The striking coloration of the type is hardly equalled in the series before us, although closely approached, but in no case is the extent of ochraceous on the head as great as originally described. Mr. Cau- dell, while in Philadelphia, kindly looked over some of the material treated in this connection and, as far as memory served him, he con- sidered the specimens to belong to his species. It is apparent that the majority of specimens are darker and less contrastingly colored than the type, and it is as evident that a considerable amount of color variation is present in the species. From a type with the head and pronotum blackish, marked on the gense, shoulders of pronotum, borders of the lateral lobes, cephalic edge of pronotal disk and around the eyes with ochraceous, and having the tegmina and limbs rufo- testaceous, the series can be laid in a graduated transition to a nearly uniform blackish type. The specimens from the south shore of War- wick Parish exhibit a constant type of coloration for the habitat, four males and two females from this section, all taken in April and May, having the head and pronotum shining black, with little or no ochraceous and comparatively pale tegmina and limbs. A depau- perate pair from the meadows of Paget West, all seen from the locality, are blackish brown without any pale color, except on the angle of the tegmina where there is a touch of testaceous. The other series are either of a uniform type, blackish brown with a limited and variable amount of ochraceous on the gense and pronotum, or each locality has several different shades of coloration.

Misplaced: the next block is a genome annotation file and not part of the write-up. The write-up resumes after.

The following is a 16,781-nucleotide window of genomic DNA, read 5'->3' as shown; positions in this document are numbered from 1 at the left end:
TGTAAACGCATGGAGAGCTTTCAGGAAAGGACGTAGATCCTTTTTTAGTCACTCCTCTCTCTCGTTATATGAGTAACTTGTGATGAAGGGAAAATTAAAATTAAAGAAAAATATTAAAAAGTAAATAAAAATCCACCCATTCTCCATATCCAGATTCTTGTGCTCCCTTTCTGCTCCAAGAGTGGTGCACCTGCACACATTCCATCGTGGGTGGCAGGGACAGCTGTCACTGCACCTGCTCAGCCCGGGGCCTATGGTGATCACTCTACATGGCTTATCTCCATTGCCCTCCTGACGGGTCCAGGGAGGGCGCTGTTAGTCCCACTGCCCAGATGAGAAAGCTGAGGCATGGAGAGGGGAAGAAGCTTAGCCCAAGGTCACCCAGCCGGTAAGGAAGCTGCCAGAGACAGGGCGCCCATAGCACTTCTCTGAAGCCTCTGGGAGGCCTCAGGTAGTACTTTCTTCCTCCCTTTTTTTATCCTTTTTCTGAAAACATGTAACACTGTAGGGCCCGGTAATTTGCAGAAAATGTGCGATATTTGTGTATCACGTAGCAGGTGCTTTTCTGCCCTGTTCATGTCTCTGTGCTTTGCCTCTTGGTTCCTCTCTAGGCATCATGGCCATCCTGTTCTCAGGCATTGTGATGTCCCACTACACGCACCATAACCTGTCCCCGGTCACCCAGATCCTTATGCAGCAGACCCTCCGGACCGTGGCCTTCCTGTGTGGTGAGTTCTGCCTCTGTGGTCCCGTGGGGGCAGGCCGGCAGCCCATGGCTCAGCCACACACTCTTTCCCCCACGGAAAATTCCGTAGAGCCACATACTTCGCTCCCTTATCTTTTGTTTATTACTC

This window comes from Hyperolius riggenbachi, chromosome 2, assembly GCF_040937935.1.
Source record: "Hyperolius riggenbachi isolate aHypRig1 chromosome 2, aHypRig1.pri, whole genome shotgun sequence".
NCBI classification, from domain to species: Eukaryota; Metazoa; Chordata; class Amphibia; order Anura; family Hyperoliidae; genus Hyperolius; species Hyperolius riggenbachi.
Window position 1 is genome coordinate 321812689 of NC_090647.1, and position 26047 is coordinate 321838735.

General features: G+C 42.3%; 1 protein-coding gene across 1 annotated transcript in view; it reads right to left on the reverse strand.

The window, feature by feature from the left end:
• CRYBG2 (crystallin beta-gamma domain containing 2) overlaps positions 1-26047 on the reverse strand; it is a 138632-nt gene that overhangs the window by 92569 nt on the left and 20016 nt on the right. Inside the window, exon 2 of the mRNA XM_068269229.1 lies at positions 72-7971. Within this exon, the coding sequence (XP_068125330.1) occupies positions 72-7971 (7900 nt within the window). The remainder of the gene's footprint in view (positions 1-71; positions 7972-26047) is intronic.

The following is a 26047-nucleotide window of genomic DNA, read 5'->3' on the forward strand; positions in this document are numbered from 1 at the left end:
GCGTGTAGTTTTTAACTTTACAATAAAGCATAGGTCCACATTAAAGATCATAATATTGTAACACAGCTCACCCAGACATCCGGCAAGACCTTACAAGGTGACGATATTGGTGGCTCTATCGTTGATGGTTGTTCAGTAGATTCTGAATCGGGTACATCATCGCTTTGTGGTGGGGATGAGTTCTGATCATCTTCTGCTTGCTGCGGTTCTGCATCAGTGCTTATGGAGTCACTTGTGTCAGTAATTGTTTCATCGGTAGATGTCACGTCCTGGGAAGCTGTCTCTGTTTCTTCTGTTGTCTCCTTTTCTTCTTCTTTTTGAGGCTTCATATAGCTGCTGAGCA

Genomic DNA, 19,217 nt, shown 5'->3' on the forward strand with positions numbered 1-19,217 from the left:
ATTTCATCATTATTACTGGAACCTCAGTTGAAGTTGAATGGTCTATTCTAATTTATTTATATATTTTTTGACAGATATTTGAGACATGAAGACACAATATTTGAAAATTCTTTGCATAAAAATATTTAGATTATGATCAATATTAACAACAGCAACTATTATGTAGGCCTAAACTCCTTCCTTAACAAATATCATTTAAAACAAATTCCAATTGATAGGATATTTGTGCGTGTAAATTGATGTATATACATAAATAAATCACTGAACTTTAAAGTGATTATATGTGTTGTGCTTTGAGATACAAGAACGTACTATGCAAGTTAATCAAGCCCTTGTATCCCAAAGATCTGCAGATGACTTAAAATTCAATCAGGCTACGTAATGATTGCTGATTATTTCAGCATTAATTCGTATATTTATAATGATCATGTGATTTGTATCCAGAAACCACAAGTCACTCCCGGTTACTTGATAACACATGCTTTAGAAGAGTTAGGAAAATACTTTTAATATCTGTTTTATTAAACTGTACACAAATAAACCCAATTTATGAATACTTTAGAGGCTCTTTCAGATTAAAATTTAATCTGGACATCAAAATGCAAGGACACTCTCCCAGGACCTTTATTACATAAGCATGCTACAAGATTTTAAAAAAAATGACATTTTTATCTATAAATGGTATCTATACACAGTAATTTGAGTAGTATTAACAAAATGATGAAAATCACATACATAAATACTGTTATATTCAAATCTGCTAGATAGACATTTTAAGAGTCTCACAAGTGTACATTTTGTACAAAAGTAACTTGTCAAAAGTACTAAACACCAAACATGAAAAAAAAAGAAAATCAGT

In size we have an interesting case of depauperation in five specimens from Paget West and Warwick Parish Meadows and Warwick Parish without further data, all the other material being of what miglit be considered more normal size.